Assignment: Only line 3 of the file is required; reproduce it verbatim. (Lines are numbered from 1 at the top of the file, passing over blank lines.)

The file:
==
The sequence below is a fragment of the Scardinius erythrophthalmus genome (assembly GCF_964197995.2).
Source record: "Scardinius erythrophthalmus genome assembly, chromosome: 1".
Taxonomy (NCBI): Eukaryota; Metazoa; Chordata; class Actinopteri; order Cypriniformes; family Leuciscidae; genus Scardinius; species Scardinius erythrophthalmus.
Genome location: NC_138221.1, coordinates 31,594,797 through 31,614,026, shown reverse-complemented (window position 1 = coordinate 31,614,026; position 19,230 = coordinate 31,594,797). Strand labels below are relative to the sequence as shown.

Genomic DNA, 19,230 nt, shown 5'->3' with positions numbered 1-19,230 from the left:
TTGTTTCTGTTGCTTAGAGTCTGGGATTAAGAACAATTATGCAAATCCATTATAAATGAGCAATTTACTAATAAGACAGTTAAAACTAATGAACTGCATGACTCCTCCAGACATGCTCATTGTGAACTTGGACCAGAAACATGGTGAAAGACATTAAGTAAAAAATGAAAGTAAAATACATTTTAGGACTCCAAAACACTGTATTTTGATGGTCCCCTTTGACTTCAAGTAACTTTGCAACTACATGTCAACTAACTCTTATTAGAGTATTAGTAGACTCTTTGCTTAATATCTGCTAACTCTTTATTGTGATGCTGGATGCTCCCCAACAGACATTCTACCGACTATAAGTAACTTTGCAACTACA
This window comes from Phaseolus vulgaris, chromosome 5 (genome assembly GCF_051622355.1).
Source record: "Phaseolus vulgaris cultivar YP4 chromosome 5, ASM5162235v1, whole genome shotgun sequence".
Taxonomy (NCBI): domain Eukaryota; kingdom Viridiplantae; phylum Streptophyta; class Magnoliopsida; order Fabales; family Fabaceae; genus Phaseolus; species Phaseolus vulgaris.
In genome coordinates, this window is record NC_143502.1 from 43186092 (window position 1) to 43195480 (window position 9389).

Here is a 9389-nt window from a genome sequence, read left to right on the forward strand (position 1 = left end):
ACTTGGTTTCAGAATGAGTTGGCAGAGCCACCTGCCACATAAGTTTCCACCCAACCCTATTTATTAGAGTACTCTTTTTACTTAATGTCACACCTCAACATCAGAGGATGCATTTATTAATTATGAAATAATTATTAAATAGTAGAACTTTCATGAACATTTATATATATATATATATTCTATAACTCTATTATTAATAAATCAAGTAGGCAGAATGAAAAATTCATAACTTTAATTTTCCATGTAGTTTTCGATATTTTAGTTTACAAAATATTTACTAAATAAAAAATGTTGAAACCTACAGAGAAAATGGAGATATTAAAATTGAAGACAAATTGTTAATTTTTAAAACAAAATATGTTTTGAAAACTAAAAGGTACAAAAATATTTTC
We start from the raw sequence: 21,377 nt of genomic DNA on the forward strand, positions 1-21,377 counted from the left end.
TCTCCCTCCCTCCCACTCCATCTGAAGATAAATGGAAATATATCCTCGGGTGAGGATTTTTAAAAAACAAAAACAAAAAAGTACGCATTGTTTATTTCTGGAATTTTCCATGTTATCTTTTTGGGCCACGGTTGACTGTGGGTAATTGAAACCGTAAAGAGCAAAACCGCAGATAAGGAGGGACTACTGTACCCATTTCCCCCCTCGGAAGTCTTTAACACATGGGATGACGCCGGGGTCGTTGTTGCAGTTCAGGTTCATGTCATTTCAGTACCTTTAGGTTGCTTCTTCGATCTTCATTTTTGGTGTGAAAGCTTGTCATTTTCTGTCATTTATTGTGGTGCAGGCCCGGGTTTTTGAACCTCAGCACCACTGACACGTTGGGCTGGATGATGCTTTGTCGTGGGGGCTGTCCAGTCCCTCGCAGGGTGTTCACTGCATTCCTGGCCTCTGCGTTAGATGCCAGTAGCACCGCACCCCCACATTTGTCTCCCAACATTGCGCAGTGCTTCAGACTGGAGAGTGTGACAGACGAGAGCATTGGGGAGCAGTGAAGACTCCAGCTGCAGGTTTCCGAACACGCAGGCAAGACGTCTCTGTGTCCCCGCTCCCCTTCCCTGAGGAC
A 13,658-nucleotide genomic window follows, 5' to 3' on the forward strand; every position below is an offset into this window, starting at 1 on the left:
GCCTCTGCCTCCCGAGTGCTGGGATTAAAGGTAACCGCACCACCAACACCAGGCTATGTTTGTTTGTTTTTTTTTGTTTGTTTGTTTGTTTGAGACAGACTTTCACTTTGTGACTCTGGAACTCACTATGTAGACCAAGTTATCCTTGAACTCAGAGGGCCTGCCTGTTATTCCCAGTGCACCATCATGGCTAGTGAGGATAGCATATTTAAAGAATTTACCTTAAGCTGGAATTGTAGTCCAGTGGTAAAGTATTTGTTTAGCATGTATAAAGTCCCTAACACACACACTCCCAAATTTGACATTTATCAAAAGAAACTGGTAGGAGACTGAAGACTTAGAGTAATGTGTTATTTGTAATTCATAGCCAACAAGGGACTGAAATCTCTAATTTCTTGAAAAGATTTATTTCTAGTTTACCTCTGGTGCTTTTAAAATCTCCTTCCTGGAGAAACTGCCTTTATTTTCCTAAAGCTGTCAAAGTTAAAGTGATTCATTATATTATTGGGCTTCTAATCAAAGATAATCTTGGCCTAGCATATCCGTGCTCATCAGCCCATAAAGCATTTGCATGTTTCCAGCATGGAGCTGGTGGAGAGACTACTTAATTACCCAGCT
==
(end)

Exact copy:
Taxonomy (NCBI): Eukaryota; Metazoa; Chordata; class Actinopteri; order Cypriniformes; family Leuciscidae; genus Scardinius; species Scardinius erythrophthalmus.